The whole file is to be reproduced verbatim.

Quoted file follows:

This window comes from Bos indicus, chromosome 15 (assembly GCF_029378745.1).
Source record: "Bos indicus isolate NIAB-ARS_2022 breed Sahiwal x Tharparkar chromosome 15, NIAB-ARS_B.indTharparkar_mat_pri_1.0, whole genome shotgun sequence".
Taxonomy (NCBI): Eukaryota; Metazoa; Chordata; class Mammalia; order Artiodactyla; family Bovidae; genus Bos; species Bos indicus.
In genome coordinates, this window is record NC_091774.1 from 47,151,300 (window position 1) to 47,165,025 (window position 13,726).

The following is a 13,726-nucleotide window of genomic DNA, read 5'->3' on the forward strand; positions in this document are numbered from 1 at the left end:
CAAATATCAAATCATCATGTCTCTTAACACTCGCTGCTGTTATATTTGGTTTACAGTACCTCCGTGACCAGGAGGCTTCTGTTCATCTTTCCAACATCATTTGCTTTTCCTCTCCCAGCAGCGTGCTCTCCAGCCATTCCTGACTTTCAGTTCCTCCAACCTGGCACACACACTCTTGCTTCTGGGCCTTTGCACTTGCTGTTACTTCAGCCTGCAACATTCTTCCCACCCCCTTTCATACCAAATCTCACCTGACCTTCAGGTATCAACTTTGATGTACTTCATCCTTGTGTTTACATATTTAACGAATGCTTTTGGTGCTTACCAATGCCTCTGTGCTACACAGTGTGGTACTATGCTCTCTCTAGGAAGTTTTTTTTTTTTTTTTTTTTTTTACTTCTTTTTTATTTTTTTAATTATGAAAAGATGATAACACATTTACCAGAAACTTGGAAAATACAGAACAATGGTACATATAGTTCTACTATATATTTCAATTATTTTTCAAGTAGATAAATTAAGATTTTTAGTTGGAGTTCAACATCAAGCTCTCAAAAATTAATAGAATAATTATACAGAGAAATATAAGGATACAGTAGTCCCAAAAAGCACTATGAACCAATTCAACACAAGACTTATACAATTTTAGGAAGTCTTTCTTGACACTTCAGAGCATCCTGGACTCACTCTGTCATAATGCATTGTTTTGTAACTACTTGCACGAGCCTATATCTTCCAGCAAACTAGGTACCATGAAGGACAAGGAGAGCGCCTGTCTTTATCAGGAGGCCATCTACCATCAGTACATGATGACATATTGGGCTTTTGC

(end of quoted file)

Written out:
This window comes from Bos indicus, chromosome 15 (assembly GCF_029378745.1).
Source record: "Bos indicus isolate NIAB-ARS_2022 breed Sahiwal x Tharparkar chromosome 15, NIAB-ARS_B.indTharparkar_mat_pri_1.0, whole genome shotgun sequence".
Taxonomy (NCBI): Eukaryota; Metazoa; Chordata; class Mammalia; order Artiodactyla; family Bovidae; genus Bos; species Bos indicus.
In genome coordinates, this window is record NC_091774.1 from 47,151,300 (window position 1) to 47,165,025 (window position 13,726).

The following is a 13,726-nucleotide window of genomic DNA, read 5'->3' on the forward strand; positions in this document are numbered from 1 at the left end:
CAAATATCAAATCATCATGTCTCTTAACACTCGCTGCTGTTATATTTGGTTTACAGTACCTCCGTGACCAGGAGGCTTCTGTTCATCTTTCCAACATCATTTGCTTTTCCTCTCCCAGCAGCGTGCTCTCCAGCCATTCCTGACTTTCAGTTCCTCCAACCTGGCACACACACTCTTGCTTCTGGGCCTTTGCACTTGCTGTTACTTCAGCCTGCAACATTCTTCCCACCCCCTTTCATACCAAATCTCACCTGACCTTCAGGTATCAACTTTGATGTACTTCATCCTTGTGTTTACATATTTAACGAATGCTTTTGGTGCTTACCAATGCCTCTGTGCTACACAGTGTGGTACTATGCTCTCTCTAGGAAGTTTTTTTTTTTTTTTTTTTTTTTACTTCTTTTTTATTTTTTTAATTATGAAAAGATGATAACACATTTACCAGAAACTTGGAAAATACAGAACAATGGTACATATAGTTCTACTATATATTTCAATTATTTTTCAAGTAGATAAATTAAGATTTTTAGTTGGAGTTCAACATCAAGCTCTCAAAAATTAATAGAATAATTATACAGAGAAATATAAGGATACAGTAGTCCCAAAAAGCACTATGAACCAATTCAACACAAGACTTATACAATTTTAGGAAGTCTTTCTTGACACTTCAGAGCATCCTGGACTCACTCTGTCATAATGCATTGTTTTGTAACTACTTGCACGAGCCTATATCTTCCAGCAAACTAGGTACCATGAAGGACAAGGAGAGCGCCTGTCTTTATCAGGAGGCCATCTACCATCAGTACATGATGACATATTGGGCTTTTGC